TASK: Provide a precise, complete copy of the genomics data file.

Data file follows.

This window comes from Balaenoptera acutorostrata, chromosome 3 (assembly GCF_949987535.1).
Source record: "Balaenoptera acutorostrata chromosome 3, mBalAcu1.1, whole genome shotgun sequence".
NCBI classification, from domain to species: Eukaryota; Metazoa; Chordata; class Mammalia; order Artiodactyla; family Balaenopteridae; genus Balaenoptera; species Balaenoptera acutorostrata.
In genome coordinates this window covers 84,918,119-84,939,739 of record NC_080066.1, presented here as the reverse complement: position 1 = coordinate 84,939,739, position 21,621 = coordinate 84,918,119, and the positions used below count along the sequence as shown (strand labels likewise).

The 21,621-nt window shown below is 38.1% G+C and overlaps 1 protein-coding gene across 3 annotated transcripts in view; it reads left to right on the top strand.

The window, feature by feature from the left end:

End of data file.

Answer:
This window comes from Balaenoptera acutorostrata, chromosome 3 (assembly GCF_949987535.1).
Source record: "Balaenoptera acutorostrata chromosome 3, mBalAcu1.1, whole genome shotgun sequence".
NCBI classification, from domain to species: Eukaryota; Metazoa; Chordata; class Mammalia; order Artiodactyla; family Balaenopteridae; genus Balaenoptera; species Balaenoptera acutorostrata.
In genome coordinates this window covers 84,918,119-84,939,739 of record NC_080066.1, presented here as the reverse complement: position 1 = coordinate 84,939,739, position 21,621 = coordinate 84,918,119, and the positions used below count along the sequence as shown (strand labels likewise).

The 21,621-nt window shown below is 38.1% G+C and overlaps 1 protein-coding gene across 3 annotated transcripts in view; it reads left to right on the top strand.

The window, feature by feature from the left end: